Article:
3. Again, I wouldn't buy this as an ebook reader as I prefer reading books and magazines in paper format. Just my preference. But I think a 7" screen may be a good size and with the form factor I think I might find myself reading more from a digital screen. She also mentions here the battery life. I agree, 2 hours is not acceptable. I live with that now with the ACER. So buying a UMPC or a replacement Tablet with only 2 hours of battery life is a show stopper for me.
  4. The article continues that many other functions can be met with a Tablet and I agree. If your requirements include having a large screen then get the Tablet but if you are happy with a smaller screen then take advantage of the smaller form factor, get the UMPC and have these other needs, such as web browsing, email etc met with that device.
So, to answer the question in title of this post 'Is my search misguided?' I say 'no'. But I do think that Tracy raises some very good points. The UMPC is not for everyone nor is the tablet or laptop for that matter. So its important to understand what your needs are and then choose the device or devices that best meet those needs.

Up next, the devices!

Sunday, January 21, 2007

Why a UMPC?

The main thing pointing me towards a UMPC is its light weight and small form factor. I have only held one UMPC and that was the Samsung Q1. It seems to be one of the larger and heavier ones but it still felt light enough to read while laying down and holding it above me. I could also see myself wanting to pick it up and carry it with me around the office at work. Even though it is only a half pound lighter than my Acer, that half pound coupled with the form factor seems to make all the difference. In addition, looking at my Acer's screen in the portrait mode hurts my eyes so I usually use it in the landscape mode. This is only a problem when trying to hold the Acer with one hand. The extra length and hence weight away from the hand makes it feel heavier than when holding it in portrait mode.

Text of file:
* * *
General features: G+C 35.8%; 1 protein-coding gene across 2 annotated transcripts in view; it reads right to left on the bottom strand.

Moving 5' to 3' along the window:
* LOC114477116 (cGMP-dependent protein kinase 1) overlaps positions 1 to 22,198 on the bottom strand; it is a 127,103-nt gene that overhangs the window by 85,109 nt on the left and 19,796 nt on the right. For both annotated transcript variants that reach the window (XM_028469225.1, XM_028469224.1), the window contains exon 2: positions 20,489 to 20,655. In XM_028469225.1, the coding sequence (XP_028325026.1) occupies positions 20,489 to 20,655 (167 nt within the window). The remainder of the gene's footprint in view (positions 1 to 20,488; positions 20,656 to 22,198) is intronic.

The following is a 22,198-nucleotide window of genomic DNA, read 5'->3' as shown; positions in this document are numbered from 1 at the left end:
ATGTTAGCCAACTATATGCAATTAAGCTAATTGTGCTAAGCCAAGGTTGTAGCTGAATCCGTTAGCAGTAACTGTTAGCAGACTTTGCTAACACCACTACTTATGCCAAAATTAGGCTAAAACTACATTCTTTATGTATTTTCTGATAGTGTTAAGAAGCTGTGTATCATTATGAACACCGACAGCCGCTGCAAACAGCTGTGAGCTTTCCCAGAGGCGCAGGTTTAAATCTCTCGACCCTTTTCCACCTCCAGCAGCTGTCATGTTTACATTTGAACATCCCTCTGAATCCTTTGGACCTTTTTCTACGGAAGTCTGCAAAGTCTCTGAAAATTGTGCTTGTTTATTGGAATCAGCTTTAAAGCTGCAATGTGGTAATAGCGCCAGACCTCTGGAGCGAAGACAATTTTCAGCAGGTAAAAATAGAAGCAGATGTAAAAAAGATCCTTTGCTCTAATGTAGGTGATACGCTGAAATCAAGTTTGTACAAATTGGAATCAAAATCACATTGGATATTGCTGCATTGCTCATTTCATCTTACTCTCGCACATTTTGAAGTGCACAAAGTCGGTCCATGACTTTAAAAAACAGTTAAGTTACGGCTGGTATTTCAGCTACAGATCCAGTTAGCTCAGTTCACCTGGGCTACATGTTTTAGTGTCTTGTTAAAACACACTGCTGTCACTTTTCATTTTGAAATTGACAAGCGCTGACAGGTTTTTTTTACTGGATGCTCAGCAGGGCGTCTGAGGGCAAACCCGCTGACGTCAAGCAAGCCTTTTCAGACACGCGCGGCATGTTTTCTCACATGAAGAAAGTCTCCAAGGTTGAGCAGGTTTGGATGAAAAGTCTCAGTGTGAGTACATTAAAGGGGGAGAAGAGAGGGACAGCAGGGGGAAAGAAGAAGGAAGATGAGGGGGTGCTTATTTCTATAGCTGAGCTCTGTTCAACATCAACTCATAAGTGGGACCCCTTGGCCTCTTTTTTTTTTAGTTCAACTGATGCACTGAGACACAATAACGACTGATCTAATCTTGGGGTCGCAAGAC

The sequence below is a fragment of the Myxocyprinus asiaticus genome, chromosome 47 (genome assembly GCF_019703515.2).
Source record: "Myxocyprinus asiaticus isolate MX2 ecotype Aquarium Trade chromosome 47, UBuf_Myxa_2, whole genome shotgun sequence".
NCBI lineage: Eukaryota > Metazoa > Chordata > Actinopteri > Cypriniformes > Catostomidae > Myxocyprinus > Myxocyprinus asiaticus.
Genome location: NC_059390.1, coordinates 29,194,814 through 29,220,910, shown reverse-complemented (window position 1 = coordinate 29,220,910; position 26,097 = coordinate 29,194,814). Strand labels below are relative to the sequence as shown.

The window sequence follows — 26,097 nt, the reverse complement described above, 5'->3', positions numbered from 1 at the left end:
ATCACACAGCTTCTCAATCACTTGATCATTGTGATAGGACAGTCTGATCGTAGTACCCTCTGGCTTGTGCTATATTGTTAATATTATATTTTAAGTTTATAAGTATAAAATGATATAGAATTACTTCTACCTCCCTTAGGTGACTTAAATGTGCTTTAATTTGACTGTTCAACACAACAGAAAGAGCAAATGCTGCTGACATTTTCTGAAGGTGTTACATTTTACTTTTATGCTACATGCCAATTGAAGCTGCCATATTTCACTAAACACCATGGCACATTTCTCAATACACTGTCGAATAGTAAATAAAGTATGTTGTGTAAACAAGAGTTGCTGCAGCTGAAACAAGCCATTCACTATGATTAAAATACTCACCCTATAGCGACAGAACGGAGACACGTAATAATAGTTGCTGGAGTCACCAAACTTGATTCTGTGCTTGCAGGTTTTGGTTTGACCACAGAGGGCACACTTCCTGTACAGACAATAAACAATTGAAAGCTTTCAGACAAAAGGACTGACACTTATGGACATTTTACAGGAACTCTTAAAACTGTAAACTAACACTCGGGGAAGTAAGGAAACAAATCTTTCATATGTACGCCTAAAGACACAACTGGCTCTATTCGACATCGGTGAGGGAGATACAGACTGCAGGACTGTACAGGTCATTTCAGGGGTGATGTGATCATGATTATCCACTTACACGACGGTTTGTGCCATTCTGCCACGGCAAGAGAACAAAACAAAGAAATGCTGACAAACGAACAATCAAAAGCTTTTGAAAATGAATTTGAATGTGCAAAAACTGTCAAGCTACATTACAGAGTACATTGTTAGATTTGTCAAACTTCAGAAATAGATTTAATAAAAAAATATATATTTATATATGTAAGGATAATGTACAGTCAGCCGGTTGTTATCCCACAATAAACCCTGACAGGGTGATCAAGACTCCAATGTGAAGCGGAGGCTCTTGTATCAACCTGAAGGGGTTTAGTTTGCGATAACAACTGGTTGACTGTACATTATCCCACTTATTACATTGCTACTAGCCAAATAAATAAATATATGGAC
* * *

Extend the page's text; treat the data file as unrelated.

The smaller screen sizes, in the case of the Q1 7" screen, doesn't seem to be too much of an issue. The Acer has a 10" screen which is a problem for me when using multiple windows. There is just not enough real estate. But to solve that problem I think I would need at least a 15" screen or larger. After I bought my tablet, four others at work bought tablets too so I've been able to try out larger tablets than my Acer. While the larger screens are nice, the added size and weight would further discourage me from taking the device with me, even just around the office. So while going to a smaller screen seems counter intuitive, I think the 7" screen will not be much worse for me than the 10" screen but the smaller form factor and weight that a 7" screen gives me are big pluses that outweigh the disadvantages of the smaller screen. Plus when I really need the extra real estate I'm usually at my desk connected to my desktop monitor. As a side note, I have seen the Sony device with the 5" screen and I think that will just be too small for my needs when away from the external monitor.